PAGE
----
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Europe's top court rules French way of catching songbirds is illegal

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A protester holds a sign as he takes part in a demonstration of hunters to denounce the ban on glue hunting, in Prades, southwestern France, on Septembre 12, 2020
A protester holds a sign as he takes part in a demonstration of hunters to denounce the ban on glue hunting, in Prades, southwestern France, on Septembre 12, 2020   -   Copyright  Credit: AFP
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A French method of capturing songbirds -- known as glue hunting -- has been ruled illegal by Europe's top court.

The technique uses glue-covered traps to catch the birds and kills tens of thousands every year.

It's already banned in the rest of Europe, but in a few areas of France, it's an enduring tradition.

Hunters argue it's a cultural tradition that has no impact on biodiversity.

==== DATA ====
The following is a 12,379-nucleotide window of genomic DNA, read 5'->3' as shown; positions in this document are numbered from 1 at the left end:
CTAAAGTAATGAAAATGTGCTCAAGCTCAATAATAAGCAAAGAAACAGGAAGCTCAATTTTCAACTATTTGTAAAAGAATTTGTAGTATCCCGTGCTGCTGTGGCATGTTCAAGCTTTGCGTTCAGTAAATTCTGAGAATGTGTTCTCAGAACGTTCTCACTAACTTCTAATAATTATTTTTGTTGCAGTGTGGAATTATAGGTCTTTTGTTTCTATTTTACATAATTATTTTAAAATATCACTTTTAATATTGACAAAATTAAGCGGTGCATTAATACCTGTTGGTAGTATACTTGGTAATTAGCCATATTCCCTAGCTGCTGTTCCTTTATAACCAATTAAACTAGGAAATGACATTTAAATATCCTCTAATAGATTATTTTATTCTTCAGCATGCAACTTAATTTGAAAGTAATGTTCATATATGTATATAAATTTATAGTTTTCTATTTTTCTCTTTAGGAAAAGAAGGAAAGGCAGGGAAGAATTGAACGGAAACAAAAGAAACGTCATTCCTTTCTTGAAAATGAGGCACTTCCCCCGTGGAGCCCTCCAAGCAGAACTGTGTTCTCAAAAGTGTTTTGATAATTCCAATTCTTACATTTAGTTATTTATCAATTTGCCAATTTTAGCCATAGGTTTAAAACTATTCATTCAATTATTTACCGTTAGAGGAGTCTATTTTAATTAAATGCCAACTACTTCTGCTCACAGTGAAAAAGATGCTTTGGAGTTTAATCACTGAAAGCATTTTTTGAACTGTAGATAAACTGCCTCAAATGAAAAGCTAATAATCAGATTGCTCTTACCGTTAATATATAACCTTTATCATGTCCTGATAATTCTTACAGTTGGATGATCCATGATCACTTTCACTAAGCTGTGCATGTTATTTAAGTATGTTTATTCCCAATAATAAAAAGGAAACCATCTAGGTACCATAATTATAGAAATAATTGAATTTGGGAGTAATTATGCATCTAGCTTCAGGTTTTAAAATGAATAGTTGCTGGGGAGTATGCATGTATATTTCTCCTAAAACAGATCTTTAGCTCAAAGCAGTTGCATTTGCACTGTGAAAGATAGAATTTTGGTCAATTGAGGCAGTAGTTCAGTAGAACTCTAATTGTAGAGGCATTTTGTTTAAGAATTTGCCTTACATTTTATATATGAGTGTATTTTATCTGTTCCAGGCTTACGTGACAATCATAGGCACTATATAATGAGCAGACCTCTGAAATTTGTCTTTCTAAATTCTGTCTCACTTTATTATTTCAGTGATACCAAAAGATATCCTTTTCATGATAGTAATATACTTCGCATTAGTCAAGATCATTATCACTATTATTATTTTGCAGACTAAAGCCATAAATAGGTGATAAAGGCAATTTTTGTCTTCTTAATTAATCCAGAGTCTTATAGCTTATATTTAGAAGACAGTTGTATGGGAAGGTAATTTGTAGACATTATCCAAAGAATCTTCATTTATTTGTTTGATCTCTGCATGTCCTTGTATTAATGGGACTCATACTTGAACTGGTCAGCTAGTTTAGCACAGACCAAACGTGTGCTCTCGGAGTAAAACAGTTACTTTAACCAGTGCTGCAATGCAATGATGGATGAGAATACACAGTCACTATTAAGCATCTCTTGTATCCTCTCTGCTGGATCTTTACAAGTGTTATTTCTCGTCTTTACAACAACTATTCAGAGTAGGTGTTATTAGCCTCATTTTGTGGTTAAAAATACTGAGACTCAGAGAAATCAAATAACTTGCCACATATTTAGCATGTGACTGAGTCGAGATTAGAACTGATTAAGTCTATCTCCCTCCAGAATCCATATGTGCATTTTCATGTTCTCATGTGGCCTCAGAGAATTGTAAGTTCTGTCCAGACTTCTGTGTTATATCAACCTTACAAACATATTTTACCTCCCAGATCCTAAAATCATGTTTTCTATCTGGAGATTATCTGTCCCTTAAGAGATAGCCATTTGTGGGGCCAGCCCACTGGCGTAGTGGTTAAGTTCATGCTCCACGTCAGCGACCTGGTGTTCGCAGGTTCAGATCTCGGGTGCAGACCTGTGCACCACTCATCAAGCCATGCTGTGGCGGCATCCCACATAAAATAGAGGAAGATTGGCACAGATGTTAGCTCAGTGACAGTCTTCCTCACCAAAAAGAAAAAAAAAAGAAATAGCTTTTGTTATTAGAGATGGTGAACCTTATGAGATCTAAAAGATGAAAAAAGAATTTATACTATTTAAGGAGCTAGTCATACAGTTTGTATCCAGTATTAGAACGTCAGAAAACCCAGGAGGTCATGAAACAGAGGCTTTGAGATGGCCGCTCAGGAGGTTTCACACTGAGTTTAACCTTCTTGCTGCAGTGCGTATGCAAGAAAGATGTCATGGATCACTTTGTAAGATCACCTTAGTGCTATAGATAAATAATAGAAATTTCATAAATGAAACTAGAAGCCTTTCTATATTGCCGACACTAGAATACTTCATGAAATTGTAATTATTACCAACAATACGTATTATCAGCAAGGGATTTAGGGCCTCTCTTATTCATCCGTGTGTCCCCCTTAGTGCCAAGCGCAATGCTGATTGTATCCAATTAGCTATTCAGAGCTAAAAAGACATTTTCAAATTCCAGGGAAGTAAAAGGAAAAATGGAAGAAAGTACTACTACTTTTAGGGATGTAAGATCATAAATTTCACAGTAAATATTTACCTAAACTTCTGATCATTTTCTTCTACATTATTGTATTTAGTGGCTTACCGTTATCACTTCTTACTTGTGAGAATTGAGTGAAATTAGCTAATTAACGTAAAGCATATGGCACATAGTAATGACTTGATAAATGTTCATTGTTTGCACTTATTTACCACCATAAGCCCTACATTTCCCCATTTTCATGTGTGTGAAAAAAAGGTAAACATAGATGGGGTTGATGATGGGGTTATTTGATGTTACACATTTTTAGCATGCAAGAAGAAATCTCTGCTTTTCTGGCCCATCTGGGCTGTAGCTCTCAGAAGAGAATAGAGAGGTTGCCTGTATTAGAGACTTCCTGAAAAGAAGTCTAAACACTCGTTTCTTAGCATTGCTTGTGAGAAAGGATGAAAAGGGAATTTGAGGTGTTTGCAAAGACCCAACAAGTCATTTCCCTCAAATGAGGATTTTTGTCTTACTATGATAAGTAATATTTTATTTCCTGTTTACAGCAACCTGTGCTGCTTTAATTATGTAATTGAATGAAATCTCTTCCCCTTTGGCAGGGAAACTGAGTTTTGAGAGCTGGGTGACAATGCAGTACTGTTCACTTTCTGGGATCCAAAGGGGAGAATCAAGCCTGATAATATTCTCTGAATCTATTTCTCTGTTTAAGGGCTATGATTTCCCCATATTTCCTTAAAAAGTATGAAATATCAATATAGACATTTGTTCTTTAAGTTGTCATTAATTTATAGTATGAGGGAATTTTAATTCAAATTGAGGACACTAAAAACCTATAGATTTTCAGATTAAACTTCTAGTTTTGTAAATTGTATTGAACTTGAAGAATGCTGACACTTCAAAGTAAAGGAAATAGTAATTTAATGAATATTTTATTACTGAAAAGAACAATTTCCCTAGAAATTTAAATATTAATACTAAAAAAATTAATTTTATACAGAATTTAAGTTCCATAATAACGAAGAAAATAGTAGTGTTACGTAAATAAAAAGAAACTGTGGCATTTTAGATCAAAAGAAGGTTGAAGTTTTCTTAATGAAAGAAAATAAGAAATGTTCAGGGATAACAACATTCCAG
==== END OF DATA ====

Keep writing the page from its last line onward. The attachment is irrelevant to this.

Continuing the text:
But the heritage argument was rejected by The European Court of Justice (ECJ). A French court had already ordered a suspension of the method pending the ECJ ruling. Now it faces an outright ban.

Muriel Arnal, founder of One Voice explains why the animal rights group took its complaint to the ECJ.

"We brought it to the European Court of Justice because it's very cruel," Arnal said. "It's been banned in all the other European countries except for France and people don't want to see that any more.

"Our birds are disappearing, they are very vulnerable right now and we need to protect them."

The case taps into a wider dispute in France between animal rights activists and the powerful hunting lobby.

President Emmanuel Macron was in favour of the ban, with his opponents on the right being more sympathetic to the hunters.

The debate is likely to intensify ahead of next year's presidential elections.

Find out more in the video report, above.